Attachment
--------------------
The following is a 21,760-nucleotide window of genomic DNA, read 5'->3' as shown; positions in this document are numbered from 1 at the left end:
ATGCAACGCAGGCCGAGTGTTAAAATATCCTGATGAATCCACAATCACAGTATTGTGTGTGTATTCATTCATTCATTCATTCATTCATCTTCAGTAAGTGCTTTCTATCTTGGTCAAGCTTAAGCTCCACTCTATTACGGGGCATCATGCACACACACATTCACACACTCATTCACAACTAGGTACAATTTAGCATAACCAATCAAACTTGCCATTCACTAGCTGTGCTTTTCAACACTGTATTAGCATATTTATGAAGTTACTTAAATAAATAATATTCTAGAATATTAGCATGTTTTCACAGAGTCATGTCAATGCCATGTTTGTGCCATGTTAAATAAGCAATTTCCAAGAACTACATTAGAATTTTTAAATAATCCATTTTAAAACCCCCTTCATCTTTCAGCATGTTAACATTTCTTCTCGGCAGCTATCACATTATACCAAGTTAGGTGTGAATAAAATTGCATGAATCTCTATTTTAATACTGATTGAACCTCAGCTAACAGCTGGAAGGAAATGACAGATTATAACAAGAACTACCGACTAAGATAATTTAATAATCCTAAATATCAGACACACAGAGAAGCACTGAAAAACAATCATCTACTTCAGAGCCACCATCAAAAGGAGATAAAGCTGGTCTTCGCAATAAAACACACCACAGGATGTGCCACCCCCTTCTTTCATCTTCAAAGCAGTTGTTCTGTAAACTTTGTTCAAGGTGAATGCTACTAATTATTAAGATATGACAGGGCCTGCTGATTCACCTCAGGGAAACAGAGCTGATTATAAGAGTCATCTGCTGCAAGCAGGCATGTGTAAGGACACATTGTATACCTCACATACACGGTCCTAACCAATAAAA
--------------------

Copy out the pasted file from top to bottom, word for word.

The following is a 21,760-nucleotide window of genomic DNA, read 5'->3' as shown; positions in this document are numbered from 1 at the left end:
ATGCAACGCAGGCCGAGTGTTAAAATATCCTGATGAATCCACAATCACAGTATTGTGTGTGTATTCATTCATTCATTCATTCATTCATCTTCAGTAAGTGCTTTCTATCTTGGTCAAGCTTAAGCTCCACTCTATTACGGGGCATCATGCACACACACATTCACACACTCATTCACAACTAGGTACAATTTAGCATAACCAATCAAACTTGCCATTCACTAGCTGTGCTTTTCAACACTGTATTAGCATATTTATGAAGTTACTTAAATAAATAATATTCTAGAATATTAGCATGTTTTCACAGAGTCATGTCAATGCCATGTTTGTGCCATGTTAAATAAGCAATTTCCAAGAACTACATTAGAATTTTTAAATAATCCATTTTAAAACCCCCTTCATCTTTCAGCATGTTAACATTTCTTCTCGGCAGCTATCACATTATACCAAGTTAGGTGTGAATAAAATTGCATGAATCTCTATTTTAATACTGATTGAACCTCAGCTAACAGCTGGAAGGAAATGACAGATTATAACAAGAACTACCGACTAAGATAATTTAATAATCCTAAATATCAGACACACAGAGAAGCACTGAAAAACAATCATCTACTTCAGAGCCACCATCAAAAGGAGATAAAGCTGGTCTTCGCAATAAAACACACCACAGGATGTGCCACCCCCTTCTTTCATCTTCAAAGCAGTTGTTCTGTAAACTTTGTTCAAGGTGAATGCTACTAATTATTAAGATATGACAGGGCCTGCTGATTCACCTCAGGGAAACAGAGCTGATTATAAGAGTCATCTGCTGCAAGCAGGCATGTGTAAGGACACATTGTATACCTCACATACACGGTCCTAACCAATAAAA